30 minutes | Apr 22, 2020
Live with Mica Scalin & Noah Scalin! (EP.27)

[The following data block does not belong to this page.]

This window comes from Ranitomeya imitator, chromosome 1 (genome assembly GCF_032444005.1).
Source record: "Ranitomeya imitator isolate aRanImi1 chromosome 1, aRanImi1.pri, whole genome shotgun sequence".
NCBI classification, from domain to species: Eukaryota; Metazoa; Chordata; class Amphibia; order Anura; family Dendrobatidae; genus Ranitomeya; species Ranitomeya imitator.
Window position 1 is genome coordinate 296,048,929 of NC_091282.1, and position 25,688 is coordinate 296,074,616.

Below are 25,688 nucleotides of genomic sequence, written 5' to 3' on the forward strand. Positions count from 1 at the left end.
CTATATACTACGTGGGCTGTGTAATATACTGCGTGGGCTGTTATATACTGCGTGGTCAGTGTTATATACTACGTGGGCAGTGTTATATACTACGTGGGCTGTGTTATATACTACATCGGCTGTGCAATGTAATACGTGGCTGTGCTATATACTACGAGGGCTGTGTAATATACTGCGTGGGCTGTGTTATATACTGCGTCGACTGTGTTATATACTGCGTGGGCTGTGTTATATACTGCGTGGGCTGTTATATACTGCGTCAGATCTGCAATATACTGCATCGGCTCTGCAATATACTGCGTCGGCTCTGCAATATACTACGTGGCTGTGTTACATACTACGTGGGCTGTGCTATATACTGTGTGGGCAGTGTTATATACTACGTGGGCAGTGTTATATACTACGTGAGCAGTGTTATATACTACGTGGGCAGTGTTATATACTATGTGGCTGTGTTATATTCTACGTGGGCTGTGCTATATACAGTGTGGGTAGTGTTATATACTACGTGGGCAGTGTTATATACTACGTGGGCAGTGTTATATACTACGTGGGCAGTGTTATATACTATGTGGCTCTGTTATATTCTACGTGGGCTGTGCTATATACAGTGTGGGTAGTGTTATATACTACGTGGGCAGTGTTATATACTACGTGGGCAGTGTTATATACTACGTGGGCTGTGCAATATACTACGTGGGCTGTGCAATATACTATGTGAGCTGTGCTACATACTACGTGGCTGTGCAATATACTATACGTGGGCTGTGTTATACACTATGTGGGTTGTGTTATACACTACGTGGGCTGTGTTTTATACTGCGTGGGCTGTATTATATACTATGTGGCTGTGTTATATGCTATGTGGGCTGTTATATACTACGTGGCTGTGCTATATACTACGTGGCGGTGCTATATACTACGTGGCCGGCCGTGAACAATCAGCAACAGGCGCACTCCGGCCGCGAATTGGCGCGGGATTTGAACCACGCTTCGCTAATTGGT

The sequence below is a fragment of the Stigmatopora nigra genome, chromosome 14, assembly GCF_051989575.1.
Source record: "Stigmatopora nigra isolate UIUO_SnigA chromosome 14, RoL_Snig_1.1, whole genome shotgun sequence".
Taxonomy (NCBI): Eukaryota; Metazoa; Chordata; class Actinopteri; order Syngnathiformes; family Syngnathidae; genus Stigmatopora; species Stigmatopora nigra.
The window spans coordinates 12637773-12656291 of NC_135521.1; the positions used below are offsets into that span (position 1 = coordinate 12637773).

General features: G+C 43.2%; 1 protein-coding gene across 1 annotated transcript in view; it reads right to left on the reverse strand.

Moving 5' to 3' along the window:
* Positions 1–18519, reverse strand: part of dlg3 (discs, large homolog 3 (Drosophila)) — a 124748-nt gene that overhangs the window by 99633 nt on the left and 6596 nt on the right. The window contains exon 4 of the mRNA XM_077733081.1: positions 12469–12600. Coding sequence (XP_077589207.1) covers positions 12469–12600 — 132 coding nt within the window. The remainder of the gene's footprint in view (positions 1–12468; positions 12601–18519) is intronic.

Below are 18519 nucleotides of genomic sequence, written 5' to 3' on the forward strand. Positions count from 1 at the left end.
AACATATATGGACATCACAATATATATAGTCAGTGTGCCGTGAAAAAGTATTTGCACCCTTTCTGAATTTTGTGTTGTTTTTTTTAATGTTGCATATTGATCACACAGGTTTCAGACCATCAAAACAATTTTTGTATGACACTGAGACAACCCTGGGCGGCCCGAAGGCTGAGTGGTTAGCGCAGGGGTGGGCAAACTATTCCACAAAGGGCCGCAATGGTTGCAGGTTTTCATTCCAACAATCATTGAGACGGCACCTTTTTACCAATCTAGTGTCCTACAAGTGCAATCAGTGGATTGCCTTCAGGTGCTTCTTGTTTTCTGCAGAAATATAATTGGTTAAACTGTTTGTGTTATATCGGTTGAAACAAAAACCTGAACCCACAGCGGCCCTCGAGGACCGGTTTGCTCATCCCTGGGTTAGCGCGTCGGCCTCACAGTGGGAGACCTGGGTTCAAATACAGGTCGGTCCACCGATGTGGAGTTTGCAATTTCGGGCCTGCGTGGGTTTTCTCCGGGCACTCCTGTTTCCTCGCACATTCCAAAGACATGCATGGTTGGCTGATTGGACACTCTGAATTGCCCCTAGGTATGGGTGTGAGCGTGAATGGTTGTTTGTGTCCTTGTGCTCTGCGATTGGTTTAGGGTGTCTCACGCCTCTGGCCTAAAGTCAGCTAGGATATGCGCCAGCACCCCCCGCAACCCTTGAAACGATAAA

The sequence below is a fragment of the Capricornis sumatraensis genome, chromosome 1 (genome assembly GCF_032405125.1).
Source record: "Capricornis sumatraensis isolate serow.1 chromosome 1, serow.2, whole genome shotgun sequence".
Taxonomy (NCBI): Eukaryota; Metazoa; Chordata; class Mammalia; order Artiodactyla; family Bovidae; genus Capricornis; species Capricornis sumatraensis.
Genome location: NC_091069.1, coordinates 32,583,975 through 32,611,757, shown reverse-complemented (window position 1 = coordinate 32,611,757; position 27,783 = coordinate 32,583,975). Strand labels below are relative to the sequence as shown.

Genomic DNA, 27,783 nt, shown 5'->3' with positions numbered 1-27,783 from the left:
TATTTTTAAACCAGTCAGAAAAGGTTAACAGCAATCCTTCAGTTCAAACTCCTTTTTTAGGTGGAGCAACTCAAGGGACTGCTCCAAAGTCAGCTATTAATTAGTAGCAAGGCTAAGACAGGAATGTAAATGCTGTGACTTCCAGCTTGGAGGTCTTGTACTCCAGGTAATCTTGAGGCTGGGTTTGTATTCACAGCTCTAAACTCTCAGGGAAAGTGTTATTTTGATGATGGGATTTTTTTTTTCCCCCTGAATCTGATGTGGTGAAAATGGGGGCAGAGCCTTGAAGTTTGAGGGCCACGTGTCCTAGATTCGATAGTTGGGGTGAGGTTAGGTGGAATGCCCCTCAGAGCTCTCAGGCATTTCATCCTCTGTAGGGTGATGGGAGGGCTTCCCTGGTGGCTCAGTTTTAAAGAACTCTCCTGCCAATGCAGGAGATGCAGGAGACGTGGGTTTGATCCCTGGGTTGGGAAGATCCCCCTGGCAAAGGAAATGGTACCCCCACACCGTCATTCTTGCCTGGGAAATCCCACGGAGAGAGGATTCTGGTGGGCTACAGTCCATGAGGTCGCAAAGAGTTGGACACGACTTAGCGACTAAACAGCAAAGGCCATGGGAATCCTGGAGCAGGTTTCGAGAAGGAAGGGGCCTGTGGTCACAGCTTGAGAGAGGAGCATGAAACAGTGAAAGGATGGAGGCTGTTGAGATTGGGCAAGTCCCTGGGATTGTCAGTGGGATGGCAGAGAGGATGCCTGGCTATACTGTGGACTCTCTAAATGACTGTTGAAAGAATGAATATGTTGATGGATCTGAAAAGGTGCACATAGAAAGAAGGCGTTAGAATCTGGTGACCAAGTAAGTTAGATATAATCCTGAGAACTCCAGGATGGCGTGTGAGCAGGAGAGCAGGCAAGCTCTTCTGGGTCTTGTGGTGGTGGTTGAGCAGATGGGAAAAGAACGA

Work. Shouldn't. Suck. LIVE: The Morning(ish) Show with special guests Mica Scalin & Noah Scalin, Another Limited Rebellion. [Live show recorded: April 21, 2020.]NOAH SCALIN is an artist, author, and activist. He founded Another Limited Rebellion in 2001 with the idea that he could make a living doing what he enjoyed and effect positive change in the world. Since then, Noah has traveled the world bringing his message of creative practice to everyone from incarcerated teenagers to Fortune 500 executives. A graduate of NYU’s Tisch School of The Arts, Noah started his career as the Art Director for Troma Entertainment and Avirex Clothing. Noah's artwork is collected internationally and has been exhibited in numerous museums and galleries, including the Virginia Museum of Fine Arts, the Mütter Museum and NYC’s Times Square. He is the author of six books — most recently Creative Sprint which he co-wrote with his sister/business partner Mica. Noah is also one of the co-hosts of the VPM PBS television program The Art Scene. In 2016 Noah was chosen as the first ever artist-in-residence at the Virginia Commonwealth University’s School of Business and was named the "The Region's Most Creative Individual" by Richmond magazine in 2017. MICA SCALIN is an innovator in the use of art and media for community engagement and creative development. She was among the first producers hired by NBC Universal Digital Studios, she launched social media strategy at Showtime Networks and consulted on CBS Interactive marketing. She was VP of Communications for the groundbreaking non-profit JDub and has produced documentary films, art exhibitions and cultural events. From grassroots to broadcast, her passion lies in creating cultural experiences that make meaningful connections between people. She has a BFA from the Corcoran School of Art in Washington, DC and studied with Douglas Rushkoff at The New School in NYC. She is the co-author of Creative Sprint: Six 30-day Challenges to Jumpstart Your Creativity. She is also one of the humans behind dOGUMENTA: America’s First Art Show For Dogs.